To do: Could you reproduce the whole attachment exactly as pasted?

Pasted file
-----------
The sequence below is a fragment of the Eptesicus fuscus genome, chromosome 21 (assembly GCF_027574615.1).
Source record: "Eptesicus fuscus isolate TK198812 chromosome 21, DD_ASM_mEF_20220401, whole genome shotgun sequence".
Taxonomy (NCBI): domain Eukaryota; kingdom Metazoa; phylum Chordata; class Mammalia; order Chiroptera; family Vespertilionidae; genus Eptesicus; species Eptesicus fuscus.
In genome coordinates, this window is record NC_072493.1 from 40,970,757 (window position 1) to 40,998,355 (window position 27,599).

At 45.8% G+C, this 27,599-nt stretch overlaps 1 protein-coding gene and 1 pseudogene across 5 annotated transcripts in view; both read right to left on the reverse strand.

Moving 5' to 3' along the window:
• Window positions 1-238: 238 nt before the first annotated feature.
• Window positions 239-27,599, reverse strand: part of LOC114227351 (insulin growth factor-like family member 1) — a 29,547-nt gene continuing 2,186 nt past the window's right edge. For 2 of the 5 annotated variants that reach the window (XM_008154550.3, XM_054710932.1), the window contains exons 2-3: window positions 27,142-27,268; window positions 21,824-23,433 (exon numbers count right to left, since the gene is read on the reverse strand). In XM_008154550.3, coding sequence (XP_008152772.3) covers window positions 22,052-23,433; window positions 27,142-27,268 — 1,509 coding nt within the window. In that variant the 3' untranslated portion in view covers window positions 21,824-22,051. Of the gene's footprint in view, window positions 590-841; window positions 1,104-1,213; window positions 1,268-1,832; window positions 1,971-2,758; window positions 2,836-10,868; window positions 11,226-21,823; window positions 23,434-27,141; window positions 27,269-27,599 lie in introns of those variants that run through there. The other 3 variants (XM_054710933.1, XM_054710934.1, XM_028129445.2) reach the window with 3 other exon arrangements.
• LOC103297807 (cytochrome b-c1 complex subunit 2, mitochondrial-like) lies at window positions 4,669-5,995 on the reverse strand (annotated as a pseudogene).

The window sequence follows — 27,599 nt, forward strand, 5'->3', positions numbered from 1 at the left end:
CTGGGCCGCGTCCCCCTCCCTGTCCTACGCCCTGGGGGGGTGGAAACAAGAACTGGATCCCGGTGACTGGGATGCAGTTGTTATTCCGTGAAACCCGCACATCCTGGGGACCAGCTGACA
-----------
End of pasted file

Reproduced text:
The sequence below is a fragment of the Eptesicus fuscus genome, chromosome 21 (assembly GCF_027574615.1).
Source record: "Eptesicus fuscus isolate TK198812 chromosome 21, DD_ASM_mEF_20220401, whole genome shotgun sequence".
Taxonomy (NCBI): domain Eukaryota; kingdom Metazoa; phylum Chordata; class Mammalia; order Chiroptera; family Vespertilionidae; genus Eptesicus; species Eptesicus fuscus.
In genome coordinates, this window is record NC_072493.1 from 40,970,757 (window position 1) to 40,998,355 (window position 27,599).

At 45.8% G+C, this 27,599-nt stretch overlaps 1 protein-coding gene and 1 pseudogene across 5 annotated transcripts in view; both read right to left on the reverse strand.

Moving 5' to 3' along the window:
• Window positions 1-238: 238 nt before the first annotated feature.
• Window positions 239-27,599, reverse strand: part of LOC114227351 (insulin growth factor-like family member 1) — a 29,547-nt gene continuing 2,186 nt past the window's right edge. For 2 of the 5 annotated variants that reach the window (XM_008154550.3, XM_054710932.1), the window contains exons 2-3: window positions 27,142-27,268; window positions 21,824-23,433 (exon numbers count right to left, since the gene is read on the reverse strand). In XM_008154550.3, coding sequence (XP_008152772.3) covers window positions 22,052-23,433; window positions 27,142-27,268 — 1,509 coding nt within the window. In that variant the 3' untranslated portion in view covers window positions 21,824-22,051. Of the gene's footprint in view, window positions 590-841; window positions 1,104-1,213; window positions 1,268-1,832; window positions 1,971-2,758; window positions 2,836-10,868; window positions 11,226-21,823; window positions 23,434-27,141; window positions 27,269-27,599 lie in introns of those variants that run through there. The other 3 variants (XM_054710933.1, XM_054710934.1, XM_028129445.2) reach the window with 3 other exon arrangements.
• LOC103297807 (cytochrome b-c1 complex subunit 2, mitochondrial-like) lies at window positions 4,669-5,995 on the reverse strand (annotated as a pseudogene).

The window sequence follows — 27,599 nt, forward strand, 5'->3', positions numbered from 1 at the left end:
CTGGGCCGCGTCCCCCTCCCTGTCCTACGCCCTGGGGGGGTGGAAACAAGAACTGGATCCCGGTGACTGGGATGCAGTTGTTATTCCGTGAAACCCGCACATCCTGGGGACCAGCTGACA